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Jenna was introduced to ASL because of her mom’s friendship with a deaf family.

“Our mom taught us how to finger spell at a young age,” she said.

In high school, Jenna was struggling with Spanish and thought ASL might be easier.

“I found my passion for ASL in Sarah Dempsey’s class at Sisters High School,” she said. “I remember vividly being in class when she was talking about deaf culture and discrimination that deaf and hard-of-hearing people experienced just because they used another language. Dempsey taught us about the misinterpretations and misconceptions about their cognitive abilities because they don’t speak. That got to my core of justice principles, and I thought, that’s not right.”


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Dempsey told Jenna’s class that being an interpreter was really hard, took a lot of training and skill, and that she personally never wanted to become one because it was such a challenge. That was just the spark Jenna needed.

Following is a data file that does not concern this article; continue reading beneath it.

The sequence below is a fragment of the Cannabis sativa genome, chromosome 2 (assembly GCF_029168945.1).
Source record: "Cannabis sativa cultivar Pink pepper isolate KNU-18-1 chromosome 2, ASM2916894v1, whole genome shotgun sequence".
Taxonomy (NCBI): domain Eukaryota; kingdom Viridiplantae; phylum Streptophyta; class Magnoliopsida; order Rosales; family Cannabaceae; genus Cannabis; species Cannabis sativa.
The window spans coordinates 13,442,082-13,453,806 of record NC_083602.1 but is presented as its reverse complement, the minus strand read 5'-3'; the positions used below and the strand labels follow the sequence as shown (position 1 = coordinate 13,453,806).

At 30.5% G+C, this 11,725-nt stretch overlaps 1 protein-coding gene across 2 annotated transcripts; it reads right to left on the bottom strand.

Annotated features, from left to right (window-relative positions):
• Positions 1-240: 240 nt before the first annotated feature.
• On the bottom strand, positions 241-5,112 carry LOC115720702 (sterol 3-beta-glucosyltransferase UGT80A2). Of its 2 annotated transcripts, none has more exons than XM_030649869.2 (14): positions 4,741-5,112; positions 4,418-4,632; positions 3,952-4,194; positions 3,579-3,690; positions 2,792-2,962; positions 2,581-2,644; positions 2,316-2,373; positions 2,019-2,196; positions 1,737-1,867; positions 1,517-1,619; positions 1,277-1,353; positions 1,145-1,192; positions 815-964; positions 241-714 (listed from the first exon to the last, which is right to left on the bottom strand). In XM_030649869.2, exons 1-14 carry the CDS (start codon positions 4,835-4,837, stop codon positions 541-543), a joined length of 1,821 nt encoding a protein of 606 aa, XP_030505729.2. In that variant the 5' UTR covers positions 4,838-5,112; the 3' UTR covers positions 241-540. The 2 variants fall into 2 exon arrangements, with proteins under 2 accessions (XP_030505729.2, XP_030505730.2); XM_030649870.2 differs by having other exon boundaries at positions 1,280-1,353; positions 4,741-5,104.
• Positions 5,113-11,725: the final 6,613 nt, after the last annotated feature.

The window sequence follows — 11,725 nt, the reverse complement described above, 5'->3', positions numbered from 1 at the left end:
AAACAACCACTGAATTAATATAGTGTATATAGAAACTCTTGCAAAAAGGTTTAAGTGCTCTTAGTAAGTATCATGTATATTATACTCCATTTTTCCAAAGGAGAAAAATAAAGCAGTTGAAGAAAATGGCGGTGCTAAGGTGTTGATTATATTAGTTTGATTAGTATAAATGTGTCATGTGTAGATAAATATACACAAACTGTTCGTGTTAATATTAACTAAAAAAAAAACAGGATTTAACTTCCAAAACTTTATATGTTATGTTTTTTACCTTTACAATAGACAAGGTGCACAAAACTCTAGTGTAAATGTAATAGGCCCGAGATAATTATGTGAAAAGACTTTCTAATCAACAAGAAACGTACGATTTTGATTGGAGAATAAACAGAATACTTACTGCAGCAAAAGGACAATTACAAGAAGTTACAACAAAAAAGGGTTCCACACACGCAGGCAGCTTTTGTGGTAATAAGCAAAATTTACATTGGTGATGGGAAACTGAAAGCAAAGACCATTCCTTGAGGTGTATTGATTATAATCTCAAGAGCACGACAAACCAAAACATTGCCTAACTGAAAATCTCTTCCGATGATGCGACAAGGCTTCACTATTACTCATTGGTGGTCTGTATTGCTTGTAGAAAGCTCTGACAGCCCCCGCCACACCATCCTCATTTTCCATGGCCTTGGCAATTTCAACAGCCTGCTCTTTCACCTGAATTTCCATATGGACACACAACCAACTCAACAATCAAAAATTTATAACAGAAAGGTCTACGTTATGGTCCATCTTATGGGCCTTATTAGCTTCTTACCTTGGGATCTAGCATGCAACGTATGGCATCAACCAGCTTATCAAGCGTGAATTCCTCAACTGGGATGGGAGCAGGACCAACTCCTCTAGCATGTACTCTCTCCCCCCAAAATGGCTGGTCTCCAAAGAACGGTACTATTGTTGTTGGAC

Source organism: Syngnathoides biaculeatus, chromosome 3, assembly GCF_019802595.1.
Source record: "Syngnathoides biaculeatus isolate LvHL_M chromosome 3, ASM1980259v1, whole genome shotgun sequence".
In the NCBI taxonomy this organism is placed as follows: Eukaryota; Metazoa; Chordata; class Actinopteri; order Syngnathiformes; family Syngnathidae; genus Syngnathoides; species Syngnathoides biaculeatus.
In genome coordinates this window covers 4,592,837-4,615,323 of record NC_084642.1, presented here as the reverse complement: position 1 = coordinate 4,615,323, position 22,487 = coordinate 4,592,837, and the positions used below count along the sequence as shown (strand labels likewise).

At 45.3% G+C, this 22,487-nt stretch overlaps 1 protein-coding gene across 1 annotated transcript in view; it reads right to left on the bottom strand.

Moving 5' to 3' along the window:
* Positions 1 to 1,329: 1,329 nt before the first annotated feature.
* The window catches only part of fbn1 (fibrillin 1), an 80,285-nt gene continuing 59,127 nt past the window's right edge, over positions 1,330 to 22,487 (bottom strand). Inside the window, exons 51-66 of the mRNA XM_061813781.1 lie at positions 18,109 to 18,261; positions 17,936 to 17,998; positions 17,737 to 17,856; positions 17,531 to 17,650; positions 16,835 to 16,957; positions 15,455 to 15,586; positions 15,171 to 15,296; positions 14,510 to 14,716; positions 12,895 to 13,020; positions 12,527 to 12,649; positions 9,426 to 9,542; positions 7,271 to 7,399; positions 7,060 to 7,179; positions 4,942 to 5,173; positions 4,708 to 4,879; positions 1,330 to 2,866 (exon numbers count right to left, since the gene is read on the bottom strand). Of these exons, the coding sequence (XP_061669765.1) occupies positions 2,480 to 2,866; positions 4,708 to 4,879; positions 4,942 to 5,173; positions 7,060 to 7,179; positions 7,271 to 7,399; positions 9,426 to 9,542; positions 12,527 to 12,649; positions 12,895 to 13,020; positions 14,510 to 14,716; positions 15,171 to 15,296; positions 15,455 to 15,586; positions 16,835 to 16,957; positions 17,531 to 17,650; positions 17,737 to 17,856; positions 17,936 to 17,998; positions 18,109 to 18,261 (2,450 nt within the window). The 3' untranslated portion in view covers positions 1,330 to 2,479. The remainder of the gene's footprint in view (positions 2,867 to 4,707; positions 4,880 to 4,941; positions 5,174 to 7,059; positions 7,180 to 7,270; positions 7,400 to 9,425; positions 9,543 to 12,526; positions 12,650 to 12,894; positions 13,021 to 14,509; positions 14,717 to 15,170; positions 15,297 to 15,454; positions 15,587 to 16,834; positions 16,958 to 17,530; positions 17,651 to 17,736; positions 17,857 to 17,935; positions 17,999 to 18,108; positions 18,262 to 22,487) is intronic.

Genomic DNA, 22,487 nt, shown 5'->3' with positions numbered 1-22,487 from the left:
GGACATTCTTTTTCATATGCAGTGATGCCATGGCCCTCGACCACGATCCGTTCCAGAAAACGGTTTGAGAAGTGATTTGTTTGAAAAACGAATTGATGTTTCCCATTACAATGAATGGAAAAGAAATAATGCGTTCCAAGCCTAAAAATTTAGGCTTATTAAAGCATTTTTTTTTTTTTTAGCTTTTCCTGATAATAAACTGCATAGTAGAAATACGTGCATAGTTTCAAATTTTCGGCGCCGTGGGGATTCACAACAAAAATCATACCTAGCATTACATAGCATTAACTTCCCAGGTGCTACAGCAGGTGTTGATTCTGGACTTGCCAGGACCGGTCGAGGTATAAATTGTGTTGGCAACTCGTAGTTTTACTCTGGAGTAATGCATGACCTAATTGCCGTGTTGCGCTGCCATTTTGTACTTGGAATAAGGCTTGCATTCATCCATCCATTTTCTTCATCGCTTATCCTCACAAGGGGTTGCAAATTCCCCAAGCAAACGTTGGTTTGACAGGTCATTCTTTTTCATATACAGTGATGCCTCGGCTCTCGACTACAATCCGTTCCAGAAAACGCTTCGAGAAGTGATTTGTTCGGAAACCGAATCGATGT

“I remember sitting in class thinking, I could do that,” she said. “I really enjoyed the language and wanted to be fluent, so I went to Oregon State for a year because that’s where my friends were going, to get my prerequisites out of the way. I decided I’d do ASL later. But I took different courses in that first year, psychology, sociology, philosophy, and realized my language piece was unfinished.”


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Jenna transferred to Western Oregon from OSU and started taking ASL classes. She got good feedback from people in the deaf community as well as deaf teachers who were native language users.

“I applied for the interpreter program, which was very competitive. I didn’t know if I’d get in, but I did,” said Jenna.

While Jenna was in college, coincidentally, Sarah Dempsey had left Sisters and was an ASL teacher for the Gresham-Barlow School District.